‘Greatest living pool cue maker’ sentenced after pleading guilty to helping smuggle elephant ivory
For decades, Ernie Gutierrez has been at the vanguard of the high-priced market of bespoke pool cues.
Rivals have emulated his ornate, ivory-laden designs. Customers from around the world have flocked to his North Hollywood shop, Ginacue.
But on Monday, Gutierrez found himself before a federal judge in downtown Los Angeles, facing his fate for involvement in what prosecutors described as the illegal ivory trade.
For unlawfully helping two customers export ivory to Taiwan, U.S. District Judge John F. Walter imposed a two-year probation term on Gutierrez, 75, including four months of home confinement.
The case against Gutierrez apparently began in April, when U.S. Customs and Border Protection and U.S. Fish and Wildlife Service agents found luggage with dozens of pool cues at Los Angeles International Airport, according to court papers.
Prosecutors said Gutierrez made 41 parts of pool cues with elephant ivory inlay and sold them to two Taiwanese customers for about $75,000 to $85,000.
The two Taiwanese customers, Huang Ching Liu and Wen Shou Wei Chen, were arrested April 22 at LAX and indicted, according to court papers.
During an interview, Liu told investigators that Gutierrez was the “greatest ‘living’ pool cue maker” and that he purchased pool cues to sell in China, pocketing a 5-10% profit, according to an affidavit filed in federal court.
Liu also claimed that Gutierrez told him his ivory was “legal.” Prosecutors ultimately charged Gutierrez with aiding the attempted exportation of African elephant ivory without proper documentation under federal law, including the Endangered Species Act.
Liu and Chen have each pleaded guilty to attempted smuggling charges and their sentencing is pending in federal court.
In addition to probation, the judge ordered Gutierrez to pay a fine of $10,000. His defense attorney could not be reached for comment.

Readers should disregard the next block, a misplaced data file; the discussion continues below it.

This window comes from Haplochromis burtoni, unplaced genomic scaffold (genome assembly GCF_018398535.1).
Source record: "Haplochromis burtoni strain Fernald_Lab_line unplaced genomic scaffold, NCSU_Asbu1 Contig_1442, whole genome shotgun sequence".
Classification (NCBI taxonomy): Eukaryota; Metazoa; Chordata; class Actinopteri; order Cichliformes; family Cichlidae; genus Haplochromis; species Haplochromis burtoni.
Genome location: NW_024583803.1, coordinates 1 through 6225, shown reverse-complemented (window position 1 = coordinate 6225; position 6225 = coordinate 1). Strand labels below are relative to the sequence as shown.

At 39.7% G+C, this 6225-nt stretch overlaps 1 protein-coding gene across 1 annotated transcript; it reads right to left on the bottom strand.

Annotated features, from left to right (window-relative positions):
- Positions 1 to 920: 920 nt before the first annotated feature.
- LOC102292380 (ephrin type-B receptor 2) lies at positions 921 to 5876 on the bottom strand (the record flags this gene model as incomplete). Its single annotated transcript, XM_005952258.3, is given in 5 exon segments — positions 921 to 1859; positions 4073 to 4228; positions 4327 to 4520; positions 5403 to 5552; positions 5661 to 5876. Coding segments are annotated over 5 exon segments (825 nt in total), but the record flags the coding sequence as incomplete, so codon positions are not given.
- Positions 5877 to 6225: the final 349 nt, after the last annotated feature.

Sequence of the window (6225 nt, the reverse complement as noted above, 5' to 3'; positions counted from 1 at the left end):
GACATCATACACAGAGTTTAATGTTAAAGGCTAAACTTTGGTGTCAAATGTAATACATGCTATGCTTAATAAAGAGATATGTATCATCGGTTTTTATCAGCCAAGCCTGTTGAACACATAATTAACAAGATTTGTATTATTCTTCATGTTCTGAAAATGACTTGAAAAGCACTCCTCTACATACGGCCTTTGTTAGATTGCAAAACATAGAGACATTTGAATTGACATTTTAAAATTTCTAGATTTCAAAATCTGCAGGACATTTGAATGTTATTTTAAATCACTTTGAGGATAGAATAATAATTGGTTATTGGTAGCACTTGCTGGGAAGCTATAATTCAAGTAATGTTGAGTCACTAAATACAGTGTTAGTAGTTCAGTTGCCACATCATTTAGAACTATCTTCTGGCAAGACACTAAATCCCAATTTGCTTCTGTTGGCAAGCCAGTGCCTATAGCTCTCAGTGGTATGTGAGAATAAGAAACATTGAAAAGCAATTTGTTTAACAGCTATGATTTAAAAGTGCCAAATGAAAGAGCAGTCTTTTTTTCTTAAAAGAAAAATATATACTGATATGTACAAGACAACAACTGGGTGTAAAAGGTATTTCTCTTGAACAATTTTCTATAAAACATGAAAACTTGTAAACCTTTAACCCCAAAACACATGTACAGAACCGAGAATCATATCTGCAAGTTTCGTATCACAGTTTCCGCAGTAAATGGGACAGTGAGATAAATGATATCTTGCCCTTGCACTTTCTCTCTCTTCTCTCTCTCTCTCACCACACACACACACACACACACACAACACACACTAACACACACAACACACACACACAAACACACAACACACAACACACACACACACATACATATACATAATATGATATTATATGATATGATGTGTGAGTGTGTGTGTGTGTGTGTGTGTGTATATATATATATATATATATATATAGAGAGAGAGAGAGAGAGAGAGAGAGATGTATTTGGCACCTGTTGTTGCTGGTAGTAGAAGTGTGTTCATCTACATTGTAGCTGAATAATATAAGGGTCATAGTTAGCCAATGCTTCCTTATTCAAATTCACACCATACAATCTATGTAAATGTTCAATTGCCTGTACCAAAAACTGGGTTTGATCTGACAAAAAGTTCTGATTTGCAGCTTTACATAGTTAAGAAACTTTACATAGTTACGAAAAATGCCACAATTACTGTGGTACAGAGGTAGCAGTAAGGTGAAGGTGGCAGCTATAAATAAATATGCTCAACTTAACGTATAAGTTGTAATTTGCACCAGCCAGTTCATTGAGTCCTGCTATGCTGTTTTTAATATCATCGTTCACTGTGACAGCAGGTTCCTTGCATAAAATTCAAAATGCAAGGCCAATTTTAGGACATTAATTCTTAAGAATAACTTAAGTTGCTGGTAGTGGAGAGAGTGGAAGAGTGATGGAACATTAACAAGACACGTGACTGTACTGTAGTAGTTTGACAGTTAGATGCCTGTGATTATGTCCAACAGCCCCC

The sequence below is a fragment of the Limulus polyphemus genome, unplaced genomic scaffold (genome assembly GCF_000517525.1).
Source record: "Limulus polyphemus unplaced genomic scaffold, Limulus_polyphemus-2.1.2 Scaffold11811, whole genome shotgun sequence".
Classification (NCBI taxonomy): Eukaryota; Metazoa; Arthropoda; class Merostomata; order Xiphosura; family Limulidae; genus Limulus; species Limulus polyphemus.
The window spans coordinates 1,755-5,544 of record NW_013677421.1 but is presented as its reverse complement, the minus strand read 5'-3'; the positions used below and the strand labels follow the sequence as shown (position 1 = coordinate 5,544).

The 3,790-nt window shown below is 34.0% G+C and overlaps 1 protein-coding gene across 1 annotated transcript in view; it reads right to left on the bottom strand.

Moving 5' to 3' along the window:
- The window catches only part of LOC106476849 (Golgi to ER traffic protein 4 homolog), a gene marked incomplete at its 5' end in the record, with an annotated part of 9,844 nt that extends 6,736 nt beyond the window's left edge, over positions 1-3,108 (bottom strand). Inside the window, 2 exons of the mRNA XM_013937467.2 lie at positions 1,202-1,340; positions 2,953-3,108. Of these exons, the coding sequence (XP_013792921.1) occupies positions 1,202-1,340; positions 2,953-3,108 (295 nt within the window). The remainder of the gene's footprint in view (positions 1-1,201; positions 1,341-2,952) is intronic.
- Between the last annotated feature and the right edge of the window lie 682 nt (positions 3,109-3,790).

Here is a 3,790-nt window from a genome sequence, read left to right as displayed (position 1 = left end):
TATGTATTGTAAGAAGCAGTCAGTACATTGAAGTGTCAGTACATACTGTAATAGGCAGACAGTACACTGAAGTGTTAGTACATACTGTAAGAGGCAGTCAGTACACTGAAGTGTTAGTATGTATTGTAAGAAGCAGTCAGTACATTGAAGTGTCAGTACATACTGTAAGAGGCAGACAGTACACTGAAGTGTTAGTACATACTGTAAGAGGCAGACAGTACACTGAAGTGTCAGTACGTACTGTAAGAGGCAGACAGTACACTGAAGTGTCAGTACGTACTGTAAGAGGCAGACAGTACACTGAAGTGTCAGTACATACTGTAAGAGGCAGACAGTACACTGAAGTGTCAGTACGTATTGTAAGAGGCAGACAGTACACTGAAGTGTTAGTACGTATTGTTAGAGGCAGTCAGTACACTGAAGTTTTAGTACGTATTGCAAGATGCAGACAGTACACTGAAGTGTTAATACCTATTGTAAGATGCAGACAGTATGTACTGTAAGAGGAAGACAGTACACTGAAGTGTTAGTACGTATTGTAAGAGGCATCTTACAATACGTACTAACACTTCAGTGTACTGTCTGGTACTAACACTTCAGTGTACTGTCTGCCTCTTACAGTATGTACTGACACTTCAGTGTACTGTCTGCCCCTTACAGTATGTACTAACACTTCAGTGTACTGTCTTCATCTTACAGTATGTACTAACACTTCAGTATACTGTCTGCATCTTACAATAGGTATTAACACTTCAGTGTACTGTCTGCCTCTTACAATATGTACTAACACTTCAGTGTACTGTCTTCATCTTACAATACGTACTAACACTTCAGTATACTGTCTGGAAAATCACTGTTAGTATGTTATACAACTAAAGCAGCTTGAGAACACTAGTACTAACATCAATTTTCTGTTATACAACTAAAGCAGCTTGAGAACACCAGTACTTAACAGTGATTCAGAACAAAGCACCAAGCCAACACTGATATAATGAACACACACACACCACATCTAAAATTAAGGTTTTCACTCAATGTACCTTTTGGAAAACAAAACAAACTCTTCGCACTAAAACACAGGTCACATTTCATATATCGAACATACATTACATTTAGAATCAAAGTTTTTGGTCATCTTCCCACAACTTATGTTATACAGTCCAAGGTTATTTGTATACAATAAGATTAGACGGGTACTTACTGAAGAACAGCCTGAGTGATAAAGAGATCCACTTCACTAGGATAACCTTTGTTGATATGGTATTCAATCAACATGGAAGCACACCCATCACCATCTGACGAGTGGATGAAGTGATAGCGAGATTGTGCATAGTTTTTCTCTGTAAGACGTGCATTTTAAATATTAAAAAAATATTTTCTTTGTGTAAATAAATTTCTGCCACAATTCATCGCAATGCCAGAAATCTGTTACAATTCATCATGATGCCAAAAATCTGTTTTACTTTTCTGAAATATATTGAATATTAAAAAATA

After the sentencing, U.S. Atty. Eileen M. Decker noted the “devastating impact” on African elephants from the illegal ivory trade.
“Illegal trafficking of any part of a protected species creates a demand that can lead to the extinction of these vulnerable populations,” Decker said in a statement.
The case is a blemish on a distinguished career for Gutierrez, who trained in woodworking while growing up in Colombia.
He moved to the San Fernando Valley in 1957, and previously told The Times that he liked to hang out in pool halls. His hobby of making pool cues earned him some money and his reputation spread.
Soon, he gained a loyal customer base, and word-of-mouth attracted an elite clientele. In 1968, he fashioned an 8-karat-gold cue for Dean Martin, which included four diamonds, an emerald, a sapphire and a ruby. He also made cues for Frank Sinatra and Sammy Davis, Jr.
In 1994, the American Cuemakers Assn. inducted Gutierrez into their hall of fame. He was the first living person to receive the honor.
“Almost every cue maker in the world has at least one thing in their designs that originated with Ernie,” James Buss, then-president of the American Cuemakers Assn., told The Times that year.
“There’s a joke in the pool industry that Ernie invented ivory and he invented silver.”
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